Your daughter has learned well. How awesome that you inquired about what she was doing rather than create tension by lecturing her on her room. Think of how different the conversation could of gone if you said “Get off your computer and clean this room before you do anything else” She may have not wanted to share her list with you then. Your patience, and putting her before your desires for a clean house cultivated trust and openness in your relationship. This is beautiful for so many reasons additional to the fantastic list. Bravo Stanley’s! Share more of this wisdom with me. I need it so. 🙂

  99. says

    Dear Sandra,

    I shared these rules with my Granddaughter who is 15….she told me “that girl knows about how boys really are and it was good, but she forgot to mention the most important rule…Homework comes before everything else except God”. She was so serious..as a special ed student, she struggled through grade school and junior high, but it seems that everything has clicked into place in high school. She goes to an engineering and technology academy and does well now. Thanks so much for sharing those rules…they really meant something to both of us. I printed them out for my granddaughter to share with her “besties”. Lila B

  100. Deidre says

    Thank you for sharing this list! My daughter also just finished high school and I am also a middle school guidance counsellor. One other piece of advice that has helped my girl and the girls at school: if it’s not your story to tell, don’t tell it…..

  101. says

    I work with high school students and help them with their college applications. When Allie goes to write her essays for her college applications, this will be a perfect topic! She’s already half way done. Congratulations. What an impressive young woman.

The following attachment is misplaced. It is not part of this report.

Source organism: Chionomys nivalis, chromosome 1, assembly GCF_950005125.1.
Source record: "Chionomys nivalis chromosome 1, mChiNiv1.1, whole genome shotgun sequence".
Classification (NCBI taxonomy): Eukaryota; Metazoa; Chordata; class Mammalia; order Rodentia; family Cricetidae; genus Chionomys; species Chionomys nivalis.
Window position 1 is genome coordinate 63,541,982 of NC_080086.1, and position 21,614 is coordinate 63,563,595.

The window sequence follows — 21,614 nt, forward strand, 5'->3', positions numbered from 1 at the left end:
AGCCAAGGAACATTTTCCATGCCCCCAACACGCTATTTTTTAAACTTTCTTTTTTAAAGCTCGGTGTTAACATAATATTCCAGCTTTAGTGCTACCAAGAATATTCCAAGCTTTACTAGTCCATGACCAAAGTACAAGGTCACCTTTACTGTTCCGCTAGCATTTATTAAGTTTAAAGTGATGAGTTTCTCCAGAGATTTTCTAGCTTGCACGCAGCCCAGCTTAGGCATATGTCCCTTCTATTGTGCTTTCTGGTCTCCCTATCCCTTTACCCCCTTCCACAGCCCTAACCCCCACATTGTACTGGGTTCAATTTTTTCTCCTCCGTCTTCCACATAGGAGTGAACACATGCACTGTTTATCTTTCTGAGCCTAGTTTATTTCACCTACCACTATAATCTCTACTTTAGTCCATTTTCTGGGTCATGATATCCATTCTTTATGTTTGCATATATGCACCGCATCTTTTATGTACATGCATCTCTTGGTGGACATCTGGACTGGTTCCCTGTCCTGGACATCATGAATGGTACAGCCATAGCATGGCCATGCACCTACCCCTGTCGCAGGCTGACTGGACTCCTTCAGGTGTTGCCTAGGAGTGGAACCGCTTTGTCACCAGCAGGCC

102. G says

    Regarding dating, my 16 year old high school junior might say what she once tweeted: “I wish every girl knew being His is more important and comes before being his.” That is the choice she is making, though she has great Christian boys that she has forged close friendships with and with whom she socializes often. It’s how she chooses to guard her heart & it has also eliminated a lot of drama from her high school years so far, compared to her friends. She believes the purpose/end result of serious dating is to find your future spouse, so she just doesn’t think it makes sense for her at this age.

    She switched from a Christian school to public in 8th grade & while I was fearful, she had peace from day one and is a light to those she encounters. They respect her for her faith & do not try to drag her down. While she witnesses everyday as she weaves messages of her faith and testimony into everyday ‘life’ conversations, she is not judgmental and remains relatable. I see many seeking what she has by asking her questions & for advice, coming to her youth group, repenting, etc. She has her eyes on the future and is chasing God’s will for her life. She aspires to be a world changer for Him, but she has also realized the importance of her day to day walk now & the difference she’s making already.